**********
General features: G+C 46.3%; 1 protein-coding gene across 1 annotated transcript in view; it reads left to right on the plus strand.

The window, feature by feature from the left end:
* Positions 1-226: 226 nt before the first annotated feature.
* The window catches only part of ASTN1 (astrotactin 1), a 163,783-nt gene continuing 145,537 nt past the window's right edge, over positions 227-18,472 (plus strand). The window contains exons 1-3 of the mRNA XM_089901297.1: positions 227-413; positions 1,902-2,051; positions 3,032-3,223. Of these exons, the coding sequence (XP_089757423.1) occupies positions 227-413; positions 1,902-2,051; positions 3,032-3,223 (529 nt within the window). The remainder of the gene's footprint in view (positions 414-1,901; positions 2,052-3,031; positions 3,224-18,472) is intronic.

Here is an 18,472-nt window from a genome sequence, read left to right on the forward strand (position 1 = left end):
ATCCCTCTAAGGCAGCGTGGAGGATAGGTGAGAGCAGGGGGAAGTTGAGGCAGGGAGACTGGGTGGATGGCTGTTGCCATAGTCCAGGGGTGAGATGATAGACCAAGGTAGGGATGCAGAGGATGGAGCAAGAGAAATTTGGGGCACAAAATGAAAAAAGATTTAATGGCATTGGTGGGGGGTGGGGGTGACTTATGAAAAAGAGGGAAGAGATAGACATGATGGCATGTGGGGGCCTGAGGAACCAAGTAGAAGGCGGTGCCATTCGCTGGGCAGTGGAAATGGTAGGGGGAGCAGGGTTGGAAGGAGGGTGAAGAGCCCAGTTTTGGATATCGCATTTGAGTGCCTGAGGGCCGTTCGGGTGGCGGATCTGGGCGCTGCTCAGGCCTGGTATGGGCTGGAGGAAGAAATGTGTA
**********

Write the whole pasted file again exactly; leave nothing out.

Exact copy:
General features: G+C 46.3%; 1 protein-coding gene across 1 annotated transcript in view; it reads left to right on the plus strand.

The window, feature by feature from the left end:
* Positions 1-226: 226 nt before the first annotated feature.
* The window catches only part of ASTN1 (astrotactin 1), a 163,783-nt gene continuing 145,537 nt past the window's right edge, over positions 227-18,472 (plus strand). The window contains exons 1-3 of the mRNA XM_089901297.1: positions 227-413; positions 1,902-2,051; positions 3,032-3,223. Of these exons, the coding sequence (XP_089757423.1) occupies positions 227-413; positions 1,902-2,051; positions 3,032-3,223 (529 nt within the window). The remainder of the gene's footprint in view (positions 414-1,901; positions 2,052-3,031; positions 3,224-18,472) is intronic.

Here is an 18,472-nt window from a genome sequence, read left to right on the forward strand (position 1 = left end):
ATCCCTCTAAGGCAGCGTGGAGGATAGGTGAGAGCAGGGGGAAGTTGAGGCAGGGAGACTGGGTGGATGGCTGTTGCCATAGTCCAGGGGTGAGATGATAGACCAAGGTAGGGATGCAGAGGATGGAGCAAGAGAAATTTGGGGCACAAAATGAAAAAAGATTTAATGGCATTGGTGGGGGGTGGGGGTGACTTATGAAAAAGAGGGAAGAGATAGACATGATGGCATGTGGGGGCCTGAGGAACCAAGTAGAAGGCGGTGCCATTCGCTGGGCAGTGGAAATGGTAGGGGGAGCAGGGTTGGAAGGAGGGTGAAGAGCCCAGTTTTGGATATCGCATTTGAGTGCCTGAGGGCCGTTCGGGTGGCGGATCTGGGCGCTGCTCAGGCCTGGTATGGGCTGGAGGAAGAAATGTGTA